As digital health comes into the spotlight, established healthcare players are looking to enter the space by partnering with startups and building or buying new technologies.
While digital health companies have been around for decades, industry maturation and COVID-19 have led to wide-scale adoption, Michelle Snyder, a partner at McKesson Ventures, said during a ViVE panel this week.
“If we want to keep up, and we want to be competitive, we probably can’t build all this ourselves, and look to do more partnerships,” Snyder said about larger businesses.
When it comes to partnerships, it’s important to know the market pain points and develop tools around industry needs.
“Hashed is a venture studio, which means we have a process by which we build new startups, and we often do that in partnerships with enterprises,” John Bass, founder and CEO of Hashed Health, said during the panel.
“We have a very specific … set of steps that we take through an iterative intentional discovery and delivery process. So it’s all designed to find product market fit before we waste a lot of time and money spinning out a company or really building anything.
“We want to fail as early in that process as possible. So we try to bring resources, and expertise, and partnerships to that process, so that by the time we build something and we spin out a new company, it has customers.”
While buying and partnering can have similarities, partnering may come with more onus on both parties.
“Buying can be a full-on business acquisition … but I think of it sometimes as a vendor relationship, because it doesn’t really involve what I think of as partnership, which is where there’s a shared risk in the outcome, the ups and the downs, full-on risk,” Aimee Quirk, CEO of Ochsner Ventures at Ochsner Health, said during the panel. “A lot of times that involves codevelopment, sitting down thinking about it from soup to nuts, starting with the ideation and doing that together with a partner. Then going to the validation, the utilization, and bringing in expertise you may or may not have, the product market fit … So partnership has lots of different flavors.”
Meanwhile, buying can indicate a company’s dedication to integrating a tool.
“When we are talking strategically about buying, and certainly within our portfolio, when we think about folks approaching that acquisition process or buying, there is usually a fairly long path of relationship development. But in that case, we are talking about potentially acquiring a business into a larger organization,” Liz Rockett, managing director at Kaiser Permanente Ventures, said during the panel.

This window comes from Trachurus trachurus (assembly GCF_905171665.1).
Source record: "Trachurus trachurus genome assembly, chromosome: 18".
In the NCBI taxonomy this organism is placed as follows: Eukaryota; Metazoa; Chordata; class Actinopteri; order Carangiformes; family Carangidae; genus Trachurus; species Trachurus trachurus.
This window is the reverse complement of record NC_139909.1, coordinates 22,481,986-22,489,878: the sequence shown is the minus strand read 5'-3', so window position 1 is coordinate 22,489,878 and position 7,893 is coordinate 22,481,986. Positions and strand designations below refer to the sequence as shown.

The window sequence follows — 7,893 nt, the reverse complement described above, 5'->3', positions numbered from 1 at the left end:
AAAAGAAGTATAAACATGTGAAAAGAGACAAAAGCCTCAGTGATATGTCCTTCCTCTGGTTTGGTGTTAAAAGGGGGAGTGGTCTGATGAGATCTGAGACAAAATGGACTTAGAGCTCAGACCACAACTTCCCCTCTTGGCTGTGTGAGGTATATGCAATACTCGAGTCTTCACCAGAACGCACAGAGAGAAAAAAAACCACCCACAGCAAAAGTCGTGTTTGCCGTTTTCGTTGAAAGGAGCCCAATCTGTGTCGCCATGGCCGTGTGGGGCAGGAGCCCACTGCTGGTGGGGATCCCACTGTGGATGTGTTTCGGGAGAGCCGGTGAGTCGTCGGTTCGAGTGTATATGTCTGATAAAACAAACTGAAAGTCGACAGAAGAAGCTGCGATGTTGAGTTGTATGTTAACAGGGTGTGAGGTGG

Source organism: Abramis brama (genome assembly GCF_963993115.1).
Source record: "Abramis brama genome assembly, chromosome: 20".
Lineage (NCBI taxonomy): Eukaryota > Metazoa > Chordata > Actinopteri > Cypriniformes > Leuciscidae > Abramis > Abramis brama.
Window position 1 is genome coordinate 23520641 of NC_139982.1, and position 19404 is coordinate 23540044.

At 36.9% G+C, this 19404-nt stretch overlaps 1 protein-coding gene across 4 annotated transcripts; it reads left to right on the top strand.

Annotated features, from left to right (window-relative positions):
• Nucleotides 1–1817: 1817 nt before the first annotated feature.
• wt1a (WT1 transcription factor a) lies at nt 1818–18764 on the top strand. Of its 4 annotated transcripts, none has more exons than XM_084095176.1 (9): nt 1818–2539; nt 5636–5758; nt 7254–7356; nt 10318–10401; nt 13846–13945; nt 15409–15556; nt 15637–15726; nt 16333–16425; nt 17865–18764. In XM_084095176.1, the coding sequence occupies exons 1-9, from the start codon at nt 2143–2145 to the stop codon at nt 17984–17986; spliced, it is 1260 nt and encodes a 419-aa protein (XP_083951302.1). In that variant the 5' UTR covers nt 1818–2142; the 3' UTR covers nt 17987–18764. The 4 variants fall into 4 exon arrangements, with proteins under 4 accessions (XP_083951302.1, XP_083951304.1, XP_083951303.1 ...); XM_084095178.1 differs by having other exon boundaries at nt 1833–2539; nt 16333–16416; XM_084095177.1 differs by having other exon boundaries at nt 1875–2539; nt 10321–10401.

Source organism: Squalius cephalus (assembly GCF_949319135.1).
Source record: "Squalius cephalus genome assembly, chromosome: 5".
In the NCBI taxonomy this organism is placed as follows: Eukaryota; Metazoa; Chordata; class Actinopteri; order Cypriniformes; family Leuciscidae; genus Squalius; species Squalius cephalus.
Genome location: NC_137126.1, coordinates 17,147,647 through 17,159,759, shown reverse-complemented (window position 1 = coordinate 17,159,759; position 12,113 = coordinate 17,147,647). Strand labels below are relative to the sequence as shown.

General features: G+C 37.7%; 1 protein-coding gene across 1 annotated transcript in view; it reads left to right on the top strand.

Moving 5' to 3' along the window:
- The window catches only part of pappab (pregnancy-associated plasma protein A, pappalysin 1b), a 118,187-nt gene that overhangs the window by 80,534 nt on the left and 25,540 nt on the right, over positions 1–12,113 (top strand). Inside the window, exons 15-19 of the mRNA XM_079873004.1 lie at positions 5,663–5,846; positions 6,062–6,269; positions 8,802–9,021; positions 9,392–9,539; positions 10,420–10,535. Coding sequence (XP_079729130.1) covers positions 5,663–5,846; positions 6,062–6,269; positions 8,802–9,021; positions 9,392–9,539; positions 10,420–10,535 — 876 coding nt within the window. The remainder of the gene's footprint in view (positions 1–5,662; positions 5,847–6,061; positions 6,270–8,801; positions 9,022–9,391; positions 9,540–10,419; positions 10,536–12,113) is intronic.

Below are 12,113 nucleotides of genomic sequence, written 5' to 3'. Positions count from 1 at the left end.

“I know for some, how the organization thinks about it is buying and taking on a vendor relationship and more traditional commercial relationship. In the context of how we think of it, if we’re talking about a buying process, we are thinking about, ‘Is this an area that’s so important to us that we may not believe that we want to build it ourselves?’
“But we do want it to become part of the core of what we are offering. So we want to buy a company and pull it fully into the whole.”
Whether it is buying, building or partnering, companies need to be clear about the desired outcome for every stakeholder from the get-go, said panelists.
“Any sort of relationship and partnership relies on trust. Trust is built over time. A lot of times you can see that come through in transparency, transparency of communication. That is so important. If someone says I can deliver this, they deliver it, and if they can’t, they explain why it makes sense. …
“[Y]ou also want to be clear on the give-get. What am I going to give? What am I going to get? And what is the partner going to give? And what is the partner going to get? Both of those things almost need to be written down on a piece of paper. … Because everybody should be really clear what’s in it for me and what’s in it for you. There has to be something in it for us both.”
Bass said that when he is working with startups, he advises them to solve the issues that organizations can solve on their own and build trusting relationships.
“We dabble in these emerging technologies … And what we learned is you’ve got to go after these hair-on-fire problems, and we focus on stuff that people can’t solve by themselves, credentialing, supply chain,” Bass said.
“Healthcare is a team sport and there are really big problems out there that are driving the cost of care that we have really struggled to figure out. Something about COVID is now kind of opening the window towards these more collaborative partnerships. …
“There are so many amazing opportunities, but it’s all about trust, transparency and incentive alignment.”